Information Architecture Planning

I’m just starting a new website project at work, and one of the first things I’m attacking is the information architecture. I’ve learned the hard way that having a solid site architecture can save boatloads of redesign pain later on.

My method is to plan it out and it goes roughly like this:

  • Learn everything I can about the topic(s) to be presented – past history, present situation, and future plans
  • Discover who all the stakeholders are
  • Perform an existing site content type and page audit
  • Build a site map of the current site
  • Wallow deeply in site metrics for top pages, visitor trends, referrers, search terms, and page flows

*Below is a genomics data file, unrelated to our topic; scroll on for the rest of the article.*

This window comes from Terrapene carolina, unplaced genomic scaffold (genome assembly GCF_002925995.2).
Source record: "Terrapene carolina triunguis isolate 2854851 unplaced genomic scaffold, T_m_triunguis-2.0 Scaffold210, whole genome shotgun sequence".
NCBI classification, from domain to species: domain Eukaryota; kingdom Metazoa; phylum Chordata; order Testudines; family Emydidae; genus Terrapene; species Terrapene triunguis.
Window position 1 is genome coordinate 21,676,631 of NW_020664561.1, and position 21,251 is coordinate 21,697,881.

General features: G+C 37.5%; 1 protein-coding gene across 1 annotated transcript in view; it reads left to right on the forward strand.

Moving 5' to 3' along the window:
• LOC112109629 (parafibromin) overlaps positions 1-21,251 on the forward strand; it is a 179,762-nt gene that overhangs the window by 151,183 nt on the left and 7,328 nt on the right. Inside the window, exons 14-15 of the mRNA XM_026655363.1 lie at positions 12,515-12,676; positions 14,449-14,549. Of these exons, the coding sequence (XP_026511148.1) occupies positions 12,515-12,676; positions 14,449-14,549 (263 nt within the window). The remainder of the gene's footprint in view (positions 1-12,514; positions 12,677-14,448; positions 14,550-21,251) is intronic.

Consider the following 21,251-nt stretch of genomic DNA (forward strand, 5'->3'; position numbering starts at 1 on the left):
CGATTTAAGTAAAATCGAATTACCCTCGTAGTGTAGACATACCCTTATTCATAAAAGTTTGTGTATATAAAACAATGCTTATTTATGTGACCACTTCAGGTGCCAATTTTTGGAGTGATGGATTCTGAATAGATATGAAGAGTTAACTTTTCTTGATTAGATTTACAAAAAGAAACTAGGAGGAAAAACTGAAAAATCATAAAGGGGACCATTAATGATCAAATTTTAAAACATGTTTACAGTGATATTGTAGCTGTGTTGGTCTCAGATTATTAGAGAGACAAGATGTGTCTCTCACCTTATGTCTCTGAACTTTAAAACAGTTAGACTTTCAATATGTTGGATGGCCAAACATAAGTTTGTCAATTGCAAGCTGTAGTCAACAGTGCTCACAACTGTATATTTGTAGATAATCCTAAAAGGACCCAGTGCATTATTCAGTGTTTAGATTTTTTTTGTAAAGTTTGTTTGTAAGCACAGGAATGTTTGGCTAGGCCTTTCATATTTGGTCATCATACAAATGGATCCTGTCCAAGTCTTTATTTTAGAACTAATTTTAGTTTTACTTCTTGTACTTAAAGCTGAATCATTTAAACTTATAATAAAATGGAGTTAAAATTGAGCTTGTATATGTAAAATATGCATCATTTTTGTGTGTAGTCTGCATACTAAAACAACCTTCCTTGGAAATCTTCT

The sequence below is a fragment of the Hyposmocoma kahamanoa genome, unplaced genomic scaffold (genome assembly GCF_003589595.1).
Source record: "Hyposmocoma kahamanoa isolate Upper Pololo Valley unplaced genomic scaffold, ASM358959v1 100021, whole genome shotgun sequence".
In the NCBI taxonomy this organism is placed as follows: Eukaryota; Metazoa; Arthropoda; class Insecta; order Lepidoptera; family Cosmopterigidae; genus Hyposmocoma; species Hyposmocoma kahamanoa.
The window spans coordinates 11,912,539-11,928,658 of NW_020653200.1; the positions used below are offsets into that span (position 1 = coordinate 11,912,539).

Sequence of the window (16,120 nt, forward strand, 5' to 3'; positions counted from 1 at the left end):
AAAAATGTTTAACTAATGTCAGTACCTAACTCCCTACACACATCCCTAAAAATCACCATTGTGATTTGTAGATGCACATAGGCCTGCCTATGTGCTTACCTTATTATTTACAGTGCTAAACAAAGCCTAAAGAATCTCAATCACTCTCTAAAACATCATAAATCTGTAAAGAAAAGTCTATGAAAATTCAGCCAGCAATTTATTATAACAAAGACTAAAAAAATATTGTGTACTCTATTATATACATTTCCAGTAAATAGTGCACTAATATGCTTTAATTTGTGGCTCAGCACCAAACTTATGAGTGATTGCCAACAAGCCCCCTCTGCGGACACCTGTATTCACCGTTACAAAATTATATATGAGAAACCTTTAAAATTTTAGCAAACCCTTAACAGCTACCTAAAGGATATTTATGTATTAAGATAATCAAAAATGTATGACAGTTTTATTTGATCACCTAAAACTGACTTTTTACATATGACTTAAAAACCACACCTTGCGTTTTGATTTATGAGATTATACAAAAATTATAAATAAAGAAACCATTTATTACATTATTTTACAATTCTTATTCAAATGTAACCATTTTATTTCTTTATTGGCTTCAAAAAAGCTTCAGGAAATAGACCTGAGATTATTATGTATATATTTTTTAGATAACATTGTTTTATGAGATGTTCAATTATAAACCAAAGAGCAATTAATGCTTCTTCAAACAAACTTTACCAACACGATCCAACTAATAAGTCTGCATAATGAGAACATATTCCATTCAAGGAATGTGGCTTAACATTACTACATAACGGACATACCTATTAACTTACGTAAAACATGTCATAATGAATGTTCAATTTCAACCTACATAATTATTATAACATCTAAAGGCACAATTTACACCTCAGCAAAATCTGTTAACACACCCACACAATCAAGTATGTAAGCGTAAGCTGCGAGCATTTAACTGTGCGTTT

• Wallow deeply in customer data around segmentation, intent drivers, and key tasks
  • Look for stuff that can be dumped overboard
  • Figure out what will need to be added in the future
  • Whiteboard out all the elements (content, information flows, external process connections, customer segments, etc.)
  • Stare at whiteboard for hours, then erase and draw, erase and draw until a model and page pattern(s) appear
  • Wireframe a few pages with the designers to get a feel if the model works across architectural segments
  • Go back to whiteboard and fix the broken stuff
  • Wireframe again
  • Look for more stuff that can be dumped overboard
  • Build high-fidelity comps, preferably on the deployment platform
  • Lock it for usability/review
  • Tweak after usability/review (if needed)
  • Hand off to production when it’s complete

Easy, eh? 😉


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